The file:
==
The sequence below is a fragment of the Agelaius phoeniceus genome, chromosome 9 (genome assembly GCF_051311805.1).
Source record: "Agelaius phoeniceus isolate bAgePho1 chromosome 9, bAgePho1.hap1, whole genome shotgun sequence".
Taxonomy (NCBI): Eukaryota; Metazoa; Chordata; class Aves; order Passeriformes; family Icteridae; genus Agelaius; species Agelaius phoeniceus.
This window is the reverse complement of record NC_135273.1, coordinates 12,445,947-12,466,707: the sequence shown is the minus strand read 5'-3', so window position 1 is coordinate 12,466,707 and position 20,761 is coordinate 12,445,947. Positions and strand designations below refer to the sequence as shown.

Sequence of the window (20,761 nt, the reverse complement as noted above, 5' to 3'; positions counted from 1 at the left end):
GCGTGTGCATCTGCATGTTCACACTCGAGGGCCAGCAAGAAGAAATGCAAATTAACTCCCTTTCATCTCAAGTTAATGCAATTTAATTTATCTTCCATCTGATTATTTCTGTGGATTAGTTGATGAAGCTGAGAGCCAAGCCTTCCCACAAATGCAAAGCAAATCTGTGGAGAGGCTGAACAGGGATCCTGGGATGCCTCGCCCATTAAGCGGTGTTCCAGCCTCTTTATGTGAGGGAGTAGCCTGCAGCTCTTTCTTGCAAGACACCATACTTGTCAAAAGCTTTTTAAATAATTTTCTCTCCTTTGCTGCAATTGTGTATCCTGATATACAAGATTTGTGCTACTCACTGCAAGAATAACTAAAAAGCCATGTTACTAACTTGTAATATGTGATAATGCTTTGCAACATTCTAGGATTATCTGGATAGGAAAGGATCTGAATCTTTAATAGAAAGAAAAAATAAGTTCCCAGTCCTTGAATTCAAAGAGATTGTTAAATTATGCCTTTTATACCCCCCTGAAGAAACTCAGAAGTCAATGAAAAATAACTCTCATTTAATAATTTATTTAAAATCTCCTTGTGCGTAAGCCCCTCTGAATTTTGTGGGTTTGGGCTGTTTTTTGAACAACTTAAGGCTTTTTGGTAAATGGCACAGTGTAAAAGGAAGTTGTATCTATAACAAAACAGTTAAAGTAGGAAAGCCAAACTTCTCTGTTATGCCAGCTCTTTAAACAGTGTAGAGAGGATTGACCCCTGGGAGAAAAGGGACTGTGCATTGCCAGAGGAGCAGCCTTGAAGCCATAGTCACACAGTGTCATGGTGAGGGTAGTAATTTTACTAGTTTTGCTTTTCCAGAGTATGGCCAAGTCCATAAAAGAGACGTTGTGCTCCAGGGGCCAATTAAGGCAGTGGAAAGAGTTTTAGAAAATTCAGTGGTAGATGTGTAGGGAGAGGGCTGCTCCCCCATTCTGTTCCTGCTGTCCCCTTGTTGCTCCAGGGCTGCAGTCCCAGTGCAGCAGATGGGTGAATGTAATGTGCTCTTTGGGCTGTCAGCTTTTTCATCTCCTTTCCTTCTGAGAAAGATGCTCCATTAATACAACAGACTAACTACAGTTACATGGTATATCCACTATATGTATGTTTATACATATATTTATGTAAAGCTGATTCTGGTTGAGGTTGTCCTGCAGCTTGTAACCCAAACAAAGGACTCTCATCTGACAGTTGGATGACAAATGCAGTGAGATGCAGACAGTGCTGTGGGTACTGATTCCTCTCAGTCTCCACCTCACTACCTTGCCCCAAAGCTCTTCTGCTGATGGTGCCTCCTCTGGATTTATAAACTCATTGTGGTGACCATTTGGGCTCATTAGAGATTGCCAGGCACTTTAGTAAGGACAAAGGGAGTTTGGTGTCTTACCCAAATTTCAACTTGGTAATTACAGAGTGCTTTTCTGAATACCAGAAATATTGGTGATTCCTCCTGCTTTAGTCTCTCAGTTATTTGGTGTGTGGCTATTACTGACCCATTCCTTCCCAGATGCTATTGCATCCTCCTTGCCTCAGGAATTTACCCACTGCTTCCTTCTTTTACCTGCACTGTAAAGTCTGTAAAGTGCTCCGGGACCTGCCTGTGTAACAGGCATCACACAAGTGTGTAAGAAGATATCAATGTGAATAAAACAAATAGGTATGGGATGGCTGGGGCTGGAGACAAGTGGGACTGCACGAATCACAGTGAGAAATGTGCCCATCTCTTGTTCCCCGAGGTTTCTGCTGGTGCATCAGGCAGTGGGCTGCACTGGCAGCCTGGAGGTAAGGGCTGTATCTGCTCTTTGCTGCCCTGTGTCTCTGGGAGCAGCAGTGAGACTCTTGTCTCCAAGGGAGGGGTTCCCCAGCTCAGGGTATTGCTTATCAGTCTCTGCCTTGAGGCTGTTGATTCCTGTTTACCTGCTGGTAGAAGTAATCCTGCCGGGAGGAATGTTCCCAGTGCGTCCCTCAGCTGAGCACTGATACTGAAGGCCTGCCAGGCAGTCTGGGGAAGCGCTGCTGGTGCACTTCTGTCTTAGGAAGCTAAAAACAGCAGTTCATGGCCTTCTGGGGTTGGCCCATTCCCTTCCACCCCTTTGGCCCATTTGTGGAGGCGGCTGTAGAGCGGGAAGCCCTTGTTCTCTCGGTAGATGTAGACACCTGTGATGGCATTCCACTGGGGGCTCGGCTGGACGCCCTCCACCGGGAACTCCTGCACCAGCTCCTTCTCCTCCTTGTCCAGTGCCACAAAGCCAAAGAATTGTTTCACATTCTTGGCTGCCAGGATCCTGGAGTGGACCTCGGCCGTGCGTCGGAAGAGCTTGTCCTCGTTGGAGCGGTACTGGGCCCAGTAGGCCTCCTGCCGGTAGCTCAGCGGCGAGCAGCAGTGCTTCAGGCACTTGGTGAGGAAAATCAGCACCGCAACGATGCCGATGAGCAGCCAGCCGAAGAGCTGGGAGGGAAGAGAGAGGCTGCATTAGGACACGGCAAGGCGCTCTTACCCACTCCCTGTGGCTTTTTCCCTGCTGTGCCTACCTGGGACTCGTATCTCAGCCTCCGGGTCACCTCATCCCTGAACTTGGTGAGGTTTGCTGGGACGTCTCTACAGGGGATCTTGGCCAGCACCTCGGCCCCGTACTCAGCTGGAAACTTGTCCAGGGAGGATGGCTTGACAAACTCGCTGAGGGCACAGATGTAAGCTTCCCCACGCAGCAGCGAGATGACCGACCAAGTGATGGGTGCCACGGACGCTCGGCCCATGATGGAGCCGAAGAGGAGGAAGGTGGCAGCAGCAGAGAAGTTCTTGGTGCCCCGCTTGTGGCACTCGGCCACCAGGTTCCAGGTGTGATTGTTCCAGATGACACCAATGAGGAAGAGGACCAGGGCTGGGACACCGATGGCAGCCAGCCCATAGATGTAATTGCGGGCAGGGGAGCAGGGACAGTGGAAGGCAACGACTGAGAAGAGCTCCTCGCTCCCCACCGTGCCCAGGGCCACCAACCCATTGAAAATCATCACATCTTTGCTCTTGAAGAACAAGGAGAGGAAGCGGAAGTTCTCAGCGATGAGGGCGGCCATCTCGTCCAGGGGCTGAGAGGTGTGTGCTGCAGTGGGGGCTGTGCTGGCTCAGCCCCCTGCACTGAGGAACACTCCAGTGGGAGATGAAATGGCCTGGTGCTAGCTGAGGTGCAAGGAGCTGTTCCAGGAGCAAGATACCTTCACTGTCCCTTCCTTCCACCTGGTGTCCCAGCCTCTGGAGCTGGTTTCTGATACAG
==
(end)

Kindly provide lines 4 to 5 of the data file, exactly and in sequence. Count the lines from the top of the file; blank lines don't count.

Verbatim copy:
This window is the reverse complement of record NC_135273.1, coordinates 12,445,947-12,466,707: the sequence shown is the minus strand read 5'-3', so window position 1 is coordinate 12,466,707 and position 20,761 is coordinate 12,445,947. Positions and strand designations below refer to the sequence as shown.

Sequence of the window (20,761 nt, the reverse complement as noted above, 5' to 3'; positions counted from 1 at the left end):